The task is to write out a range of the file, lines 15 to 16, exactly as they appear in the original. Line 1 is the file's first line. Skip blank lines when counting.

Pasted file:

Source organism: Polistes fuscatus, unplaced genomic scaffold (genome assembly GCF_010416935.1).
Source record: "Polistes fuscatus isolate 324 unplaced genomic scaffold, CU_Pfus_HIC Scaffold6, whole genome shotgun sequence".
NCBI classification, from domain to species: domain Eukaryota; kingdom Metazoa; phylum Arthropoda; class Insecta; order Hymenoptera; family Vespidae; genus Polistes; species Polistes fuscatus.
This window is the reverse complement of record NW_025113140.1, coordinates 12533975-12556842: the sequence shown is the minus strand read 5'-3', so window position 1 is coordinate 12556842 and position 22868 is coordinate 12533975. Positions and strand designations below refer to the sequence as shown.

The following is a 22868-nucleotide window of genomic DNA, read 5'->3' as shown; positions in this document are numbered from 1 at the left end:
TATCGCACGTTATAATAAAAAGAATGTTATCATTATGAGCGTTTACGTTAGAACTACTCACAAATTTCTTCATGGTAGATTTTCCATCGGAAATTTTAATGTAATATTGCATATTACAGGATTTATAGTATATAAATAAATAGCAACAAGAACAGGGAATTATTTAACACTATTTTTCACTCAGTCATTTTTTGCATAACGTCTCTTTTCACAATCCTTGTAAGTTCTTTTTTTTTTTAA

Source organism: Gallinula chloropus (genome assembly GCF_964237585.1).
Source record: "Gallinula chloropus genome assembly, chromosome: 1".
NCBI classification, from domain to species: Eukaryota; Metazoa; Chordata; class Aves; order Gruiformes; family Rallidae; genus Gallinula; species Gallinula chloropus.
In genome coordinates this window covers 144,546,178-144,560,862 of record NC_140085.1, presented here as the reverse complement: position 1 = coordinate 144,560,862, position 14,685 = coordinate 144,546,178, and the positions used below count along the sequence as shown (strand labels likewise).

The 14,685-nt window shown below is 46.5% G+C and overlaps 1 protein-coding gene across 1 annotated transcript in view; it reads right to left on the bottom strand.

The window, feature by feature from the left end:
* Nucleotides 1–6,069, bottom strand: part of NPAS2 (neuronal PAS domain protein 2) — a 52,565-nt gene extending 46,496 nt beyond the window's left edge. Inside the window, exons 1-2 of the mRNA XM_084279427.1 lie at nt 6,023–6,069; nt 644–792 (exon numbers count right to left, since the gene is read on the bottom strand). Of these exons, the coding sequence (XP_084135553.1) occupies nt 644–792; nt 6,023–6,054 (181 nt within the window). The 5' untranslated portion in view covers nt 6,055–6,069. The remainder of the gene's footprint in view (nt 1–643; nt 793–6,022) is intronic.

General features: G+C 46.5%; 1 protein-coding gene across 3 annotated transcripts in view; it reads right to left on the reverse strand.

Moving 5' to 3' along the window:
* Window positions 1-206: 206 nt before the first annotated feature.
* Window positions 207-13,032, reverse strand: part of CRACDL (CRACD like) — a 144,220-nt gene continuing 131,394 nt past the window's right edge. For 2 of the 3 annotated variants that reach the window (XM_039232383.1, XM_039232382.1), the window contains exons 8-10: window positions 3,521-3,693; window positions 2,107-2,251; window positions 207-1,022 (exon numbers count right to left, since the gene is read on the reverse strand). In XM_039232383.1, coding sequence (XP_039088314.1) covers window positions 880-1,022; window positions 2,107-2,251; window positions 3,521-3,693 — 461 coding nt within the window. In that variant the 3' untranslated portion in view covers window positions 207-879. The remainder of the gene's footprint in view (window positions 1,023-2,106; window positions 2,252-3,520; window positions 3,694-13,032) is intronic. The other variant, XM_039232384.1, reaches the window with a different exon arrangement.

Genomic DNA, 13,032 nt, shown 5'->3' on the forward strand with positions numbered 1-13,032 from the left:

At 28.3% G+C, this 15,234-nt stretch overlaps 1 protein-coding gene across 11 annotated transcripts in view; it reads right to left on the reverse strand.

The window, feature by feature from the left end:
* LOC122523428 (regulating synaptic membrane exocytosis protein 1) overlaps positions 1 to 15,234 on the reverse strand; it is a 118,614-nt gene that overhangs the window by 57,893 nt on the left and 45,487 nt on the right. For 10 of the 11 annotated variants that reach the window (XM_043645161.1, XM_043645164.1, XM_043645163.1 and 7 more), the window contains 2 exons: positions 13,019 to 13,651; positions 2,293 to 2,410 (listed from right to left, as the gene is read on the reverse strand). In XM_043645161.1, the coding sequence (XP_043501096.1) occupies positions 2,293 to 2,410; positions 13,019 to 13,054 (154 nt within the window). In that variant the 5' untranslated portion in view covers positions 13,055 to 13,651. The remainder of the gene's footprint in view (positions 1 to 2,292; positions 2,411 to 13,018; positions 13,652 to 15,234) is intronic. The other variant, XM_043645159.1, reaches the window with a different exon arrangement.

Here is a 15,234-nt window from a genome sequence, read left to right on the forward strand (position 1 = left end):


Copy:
Moving 5' to 3' along the window:
* Window positions 1-206: 206 nt before the first annotated feature.